(Additional information on asexual propagation can be found on the plant propagation pages).
Asexual propagation, multiplication without passage through the seed cycle, is the best way to maintain some species, particularly an individual that best represents that species. Clones are groups of plants that are identical to their one parent and that can only be propagated asexually. The Kieffer pear and the Peace Rose are two examples of clones that have been asexually propagated for many years.
The major methods of asexual propagation are cuttings, layering, budding and grafting. Cuttings involve rooting a severed piece of the parent plant; layering involves rooting a part of the parent and then severing it; and budding and grafting is joining two plant parts from different varieties.
Many types of plants, both woody and herbaceous, are frequently propagated by cuttings. A cutting is a vegetative plant part which is severed from the parent plant in order to regenerate itself, thereby forming a whole new plant.
Take cuttings with a sharp knife or razor blade to reduce injury to the parent plant. Dip the cutting tool in rubbing alcohol or a mixture of one part bleach and nine parts water to prevent transmitting diseases from infected plant parts to healthy ones. Remove flowers and flower buds from cuttings to allow the cutting to use its energy and stored carbohydrates for root and shoot formation rather than fruit and seed production. To hasten rooting, increase the number of roots, or to obtain uniform rooting except on soft fleshy stems, use a rooting hormone such as Rootone or Hormondin, preferably one containing a fungicide. Prevent possible contamination of the entire supply of rooting hormone by putting some in a separate container for dipping cuttings.
Insert cuttings into a rooting medium such as coarse sand, vermiculite, soil, water or a mixture of peat and perlite. It is important to choose the correct rooting medium to get optimum rooting in the shortest time. In general, the rooting medium should be sterile, low in fertility, drain well enough to provide oxygen, and retain enough moisture to prevent water stress. Moisten the medium before inserting cuttings, and keep it evenly moist while cuttings are rooting and forming new shoots. Place stem and leaf cuttings in bright but indirect light. Root cuttings can be kept dark until new shoots appear.
Stem Cuttings Numerous plant species are propagated by stem cuttings. Some can be taken at any time of the year, but stem cuttings of many woody plants must be taken in the fall or in the dormant season.
Tip cuttings: Detach a 2- to 6-inch piece of stem, including the terminal bud. Make the cut just below a node. Remove lower leaves that would touch or be below the medium. Dip the stem in rooting hormone if desired. Gently tap the end of the cutting to remove excess hormone. Insert the cutting deeply enough into the media to support itself. At least one node must be below the surface.
Medial cuttings: Make the first cut just above a node, and the second cut just above a node 2 to 6 inches down the stem. Prepare and insert the cutting as you would a tip cutting. Be sure to position right side up. Axial buds are always above leaves.
Cane cuttings: Cut cane-like stems into sections containing one or two eyes, or nodes. Dust ends with fungicide or activated charcoal. Allow to dry several hours. Lay horizontally with about half of the cutting below the media surface, eye facing upward. Cane cuttings are usually potted when roots and new shoots appear but new shoots from dracaena and croton are often cut off and re-rooted in sand.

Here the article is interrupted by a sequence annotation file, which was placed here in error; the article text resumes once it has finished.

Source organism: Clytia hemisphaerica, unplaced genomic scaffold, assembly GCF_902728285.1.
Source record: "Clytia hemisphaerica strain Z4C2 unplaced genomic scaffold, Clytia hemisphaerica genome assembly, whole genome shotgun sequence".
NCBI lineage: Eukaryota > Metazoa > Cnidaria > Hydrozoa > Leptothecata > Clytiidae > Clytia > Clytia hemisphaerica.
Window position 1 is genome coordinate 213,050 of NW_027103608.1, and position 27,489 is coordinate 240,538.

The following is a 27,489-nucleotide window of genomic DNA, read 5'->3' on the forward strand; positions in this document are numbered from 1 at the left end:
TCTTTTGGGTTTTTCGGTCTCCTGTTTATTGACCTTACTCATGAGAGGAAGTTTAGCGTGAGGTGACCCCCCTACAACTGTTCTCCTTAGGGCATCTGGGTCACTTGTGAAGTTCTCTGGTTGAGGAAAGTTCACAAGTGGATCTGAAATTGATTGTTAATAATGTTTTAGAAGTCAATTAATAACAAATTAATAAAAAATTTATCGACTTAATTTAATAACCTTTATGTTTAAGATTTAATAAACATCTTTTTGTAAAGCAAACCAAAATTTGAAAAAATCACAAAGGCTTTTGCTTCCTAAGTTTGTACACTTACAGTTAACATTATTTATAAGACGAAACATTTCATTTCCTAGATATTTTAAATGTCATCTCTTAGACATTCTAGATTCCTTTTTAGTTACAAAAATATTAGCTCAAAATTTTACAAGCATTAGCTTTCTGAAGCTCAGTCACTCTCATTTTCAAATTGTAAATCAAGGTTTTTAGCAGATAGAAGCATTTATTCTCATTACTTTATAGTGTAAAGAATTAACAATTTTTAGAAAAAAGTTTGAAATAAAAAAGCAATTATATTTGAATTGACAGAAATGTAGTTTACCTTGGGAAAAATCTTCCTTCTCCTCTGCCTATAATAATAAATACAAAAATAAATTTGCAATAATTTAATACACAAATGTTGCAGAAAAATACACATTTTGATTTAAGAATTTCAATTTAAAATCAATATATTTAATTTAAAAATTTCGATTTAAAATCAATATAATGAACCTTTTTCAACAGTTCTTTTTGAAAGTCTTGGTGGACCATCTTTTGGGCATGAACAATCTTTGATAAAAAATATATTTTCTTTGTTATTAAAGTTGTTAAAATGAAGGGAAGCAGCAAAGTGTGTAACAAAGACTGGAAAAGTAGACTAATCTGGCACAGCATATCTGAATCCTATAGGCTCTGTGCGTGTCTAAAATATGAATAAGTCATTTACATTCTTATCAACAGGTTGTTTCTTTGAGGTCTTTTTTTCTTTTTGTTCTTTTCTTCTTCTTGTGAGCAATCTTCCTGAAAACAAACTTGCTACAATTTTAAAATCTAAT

Single Eye: The eye refers to the node. This is used for plants with alternate leaves when space or stock material are limited. Cut the stem about inch above and inch below a node. Place cutting horizontally or vertically in the medium.
Double Eye: This is used for plants with opposite leaves when space or stock material is limited. Cut the stem about inch above and inch below the same node. Insert the cutting vertically in the medium with the node just touching the surface.
Heel cutting: This method uses stock material with woody stems efficiently. Make a shield-shaped cut about halfway through the wood around a leaf and axial bud. Insert the shield horizontally into the medium.
Leaf Cuttings Leaf cuttings are used almost exclusively for a few indoor plants. Leaves of most plants will either produce a few roots but no plant, or just decay.
Whole leaf with petiole: Detach the leaf and -1 inches of petiole. Insert the lower end of the petiole into the medium. One or more new plants will form at the base of the petiole. The leaf may be severed from the new plants when they have their own roots, and the petiole reused.
Whole leaf without petiole: This is used for plants with sessile or petiole less leaves. Insert the cutting vertically into the medium. A new plant will form from the axillary bud. The leaf may be removed when the new plant has its own roots.
Split vein: Detach a leaf from the stock plant. Slit its veins on the lower leaf surface. Lay the cutting, lower side down, on the medium. New plants will form at each cut. If the leaf tends to curl up, hold it in place by covering the margins with the rooting medium.
Leaf sections: This method is frequently used with snake plant and fibrous rooted begonias. Cut begonia leaves into wedges with at least one vein. Lay leaves flat on the medium. A new plant will arise at the vein. Cut snake plant leaves into 2" sections. Consistently make the lower cut slanted and the upper cut straight so you can tell which is the top. Insert the cutting vertically. Roots will form fairly soon, and eventually a new plant will appear at the base of the cutting. These and other succulent cuttings will rot if kept too moist.
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